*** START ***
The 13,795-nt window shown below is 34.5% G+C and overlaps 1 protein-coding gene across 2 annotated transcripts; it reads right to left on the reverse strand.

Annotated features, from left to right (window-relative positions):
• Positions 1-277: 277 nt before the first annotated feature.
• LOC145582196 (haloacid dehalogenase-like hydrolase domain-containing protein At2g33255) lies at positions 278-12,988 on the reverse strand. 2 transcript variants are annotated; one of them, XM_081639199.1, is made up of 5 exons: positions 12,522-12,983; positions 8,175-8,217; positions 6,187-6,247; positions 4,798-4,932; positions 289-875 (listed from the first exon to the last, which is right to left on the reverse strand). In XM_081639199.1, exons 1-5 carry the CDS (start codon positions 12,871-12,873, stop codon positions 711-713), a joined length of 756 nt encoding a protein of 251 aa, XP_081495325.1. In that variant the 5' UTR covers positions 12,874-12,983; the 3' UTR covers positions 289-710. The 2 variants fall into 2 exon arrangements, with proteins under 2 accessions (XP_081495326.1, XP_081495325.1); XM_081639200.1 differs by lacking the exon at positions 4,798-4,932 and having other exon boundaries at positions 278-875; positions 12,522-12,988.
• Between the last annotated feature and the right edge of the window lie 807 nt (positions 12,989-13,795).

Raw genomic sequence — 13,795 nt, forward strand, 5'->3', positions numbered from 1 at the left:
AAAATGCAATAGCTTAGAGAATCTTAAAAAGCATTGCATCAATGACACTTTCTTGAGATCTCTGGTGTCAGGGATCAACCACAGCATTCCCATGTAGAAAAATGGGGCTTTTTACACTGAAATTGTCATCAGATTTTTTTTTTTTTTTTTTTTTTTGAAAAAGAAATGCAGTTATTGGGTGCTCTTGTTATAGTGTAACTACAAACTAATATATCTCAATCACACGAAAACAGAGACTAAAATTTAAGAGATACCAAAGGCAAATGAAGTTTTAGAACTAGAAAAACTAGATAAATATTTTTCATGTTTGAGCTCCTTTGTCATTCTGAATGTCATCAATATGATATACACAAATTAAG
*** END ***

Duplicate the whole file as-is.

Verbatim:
The 13,795-nt window shown below is 34.5% G+C and overlaps 1 protein-coding gene across 2 annotated transcripts; it reads right to left on the reverse strand.

Annotated features, from left to right (window-relative positions):
• Positions 1-277: 277 nt before the first annotated feature.
• LOC145582196 (haloacid dehalogenase-like hydrolase domain-containing protein At2g33255) lies at positions 278-12,988 on the reverse strand. 2 transcript variants are annotated; one of them, XM_081639199.1, is made up of 5 exons: positions 12,522-12,983; positions 8,175-8,217; positions 6,187-6,247; positions 4,798-4,932; positions 289-875 (listed from the first exon to the last, which is right to left on the reverse strand). In XM_081639199.1, exons 1-5 carry the CDS (start codon positions 12,871-12,873, stop codon positions 711-713), a joined length of 756 nt encoding a protein of 251 aa, XP_081495325.1. In that variant the 5' UTR covers positions 12,874-12,983; the 3' UTR covers positions 289-710. The 2 variants fall into 2 exon arrangements, with proteins under 2 accessions (XP_081495326.1, XP_081495325.1); XM_081639200.1 differs by lacking the exon at positions 4,798-4,932 and having other exon boundaries at positions 278-875; positions 12,522-12,988.
• Between the last annotated feature and the right edge of the window lie 807 nt (positions 12,989-13,795).

Raw genomic sequence — 13,795 nt, forward strand, 5'->3', positions numbered from 1 at the left:
AAAATGCAATAGCTTAGAGAATCTTAAAAAGCATTGCATCAATGACACTTTCTTGAGATCTCTGGTGTCAGGGATCAACCACAGCATTCCCATGTAGAAAAATGGGGCTTTTTACACTGAAATTGTCATCAGATTTTTTTTTTTTTTTTTTTTTTTGAAAAAGAAATGCAGTTATTGGGTGCTCTTGTTATAGTGTAACTACAAACTAATATATCTCAATCACACGAAAACAGAGACTAAAATTTAAGAGATACCAAAGGCAAATGAAGTTTTAGAACTAGAAAAACTAGATAAATATTTTTCATGTTTGAGCTCCTTTGTCATTCTGAATGTCATCAATATGATATACACAAATTAAG